44. Munich Agreement Sep. 1938
  45. First Vienna Award Nov. 1938
  46. German occupation of Czechoslovakia Mar. 1939
  47. Hungarian invasion of Carpatho-Ukraine Mar. 1939
  48. German ultimatum to Lithuania Mar. 1939
  49. Slovak–Hungarian War Mar. 1939
  50. Final offensive of the Spanish Civil War Mar.–Apr. 1939
  51. Danzig Crisis Mar.–Aug. 1939
  52. British guarantee to Poland Mar. 1939
  53. Italian invasion of Albania Apr. 1939
  54. Soviet–British–French Moscow negotiations Apr.–Aug. 1939
  55. Pact of Steel May 1939
  56. Battles of Khalkhin Gol May–Sep. 1939
  57. Molotov–Ribbentrop Pact Aug. 1939
  58. Invasion of Poland Sep. 1939

The war began after a pronunciamiento (a declaration of military opposition, of revolt) against the Republican government by a group of generals of the Spanish Republican Armed Forces, with General Emilio Mola as the primary planner and leader and having General José Sanjurjo as a figurehead. The government at the time was a coalition of Republicans, supported in the Cortes by communist and socialist parties, under the leadership of centre-left President Manuel Azaña.[15][16] The Nationalist group was supported by a number of conservative groups, including CEDA, monarchists, including both the opposing Alfonsists and the religious conservative Carlists, and the Falange Española de las JONS, a fascist political party.[17] After the deaths of Sanjurjo, Emilio Mola and Manuel Goded Llopis, Franco emerged as the remaining leader of the Nationalist side.

The coup was supported by military units in Morocco, Pamplona, Burgos, Zaragoza, Valladolid, Cádiz, Córdoba, and Seville. However, rebelling units in almost all important cities—such as Madrid, Barcelona, Valencia, Bilbao, and Málaga—did not gain control, and those cities remained under the control of the government. This left Spain militarily and politically divided. The Nationalists and the Republican government fought for control of the country. The Nationalist forces received munitions, soldiers, and air support from Fascist Italy and Nazi Germany, while the Republican side received support from the Soviet Union and Mexico. Other countries, such as the United Kingdom, the French Third Republic, and the United States, continued to recognise the Republican government but followed an official policy of non-intervention. Despite this policy, tens of thousands of citizens from non-interventionist countries directly participated in the conflict. They fought mostly in the pro-Republican International Brigades, which also included several thousand exiles from pro-Nationalist regimes.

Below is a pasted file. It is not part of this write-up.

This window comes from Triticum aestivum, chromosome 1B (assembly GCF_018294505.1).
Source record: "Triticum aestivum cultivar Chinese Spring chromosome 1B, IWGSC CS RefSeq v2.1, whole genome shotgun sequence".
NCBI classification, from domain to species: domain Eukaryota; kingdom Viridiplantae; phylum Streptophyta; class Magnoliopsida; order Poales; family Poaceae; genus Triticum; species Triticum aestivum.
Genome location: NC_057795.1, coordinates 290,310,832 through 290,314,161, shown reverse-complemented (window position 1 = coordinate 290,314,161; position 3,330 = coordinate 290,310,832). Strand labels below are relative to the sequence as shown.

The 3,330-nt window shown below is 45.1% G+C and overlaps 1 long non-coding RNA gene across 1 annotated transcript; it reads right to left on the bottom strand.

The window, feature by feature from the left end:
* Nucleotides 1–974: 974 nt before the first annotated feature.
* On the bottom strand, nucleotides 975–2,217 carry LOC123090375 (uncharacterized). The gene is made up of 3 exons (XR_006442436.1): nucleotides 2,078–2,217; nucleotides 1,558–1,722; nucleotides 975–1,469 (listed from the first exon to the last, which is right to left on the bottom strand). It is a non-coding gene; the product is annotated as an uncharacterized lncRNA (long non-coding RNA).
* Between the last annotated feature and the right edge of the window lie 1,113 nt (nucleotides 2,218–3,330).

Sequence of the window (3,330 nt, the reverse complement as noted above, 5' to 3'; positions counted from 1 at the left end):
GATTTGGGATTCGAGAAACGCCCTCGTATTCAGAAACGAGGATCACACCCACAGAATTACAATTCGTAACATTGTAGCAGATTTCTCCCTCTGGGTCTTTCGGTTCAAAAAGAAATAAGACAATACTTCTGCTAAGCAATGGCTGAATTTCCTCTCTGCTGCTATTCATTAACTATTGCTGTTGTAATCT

The Nationalists advanced from their strongholds in the south and west, capturing most of Spain's northern coastline in 1937. They also besieged Madrid and the area to its south and west for much of the war. After much of Catalonia was captured in 1938 and 1939, and Madrid cut off from Barcelona, the Republican military position became hopeless. Following the fall without resistance of Barcelona in January 1939, the Francoist regime was recognised by France and the United Kingdom in February 1939. On 5 March 1939, Colonel Segismundo Casado led a military coup against the Republican government. Following internal conflict between Republican factions in Madrid in the same month, Franco entered the capital and declared victory on 1 April 1939. Hundreds of thousands of Spaniards fled to refugee camps in southern France.[18] Those associated with the losing Republicans who stayed were persecuted by the victorious Nationalists. Franco established a dictatorship in which all right-wing parties were fused into the structure of the Franco regime.[17]

The war became notable for the passion and political division it inspired and for the many atrocities that occurred. Organised purges occurred in territory captured by Franco's forces so they could consolidate their future regime.[19] Mass executions on a lesser scale also took place in areas controlled by the Republicans,[20] with the participation of local authorities varying from location to location.[21][22]


Share this article:

This article uses material from the Wikipedia article Spanish Civil War, and is written by contributors. Text is available under a CC BY-SA 4.0 International License; additional terms may apply. Images, videos and audio are available under their respective licenses.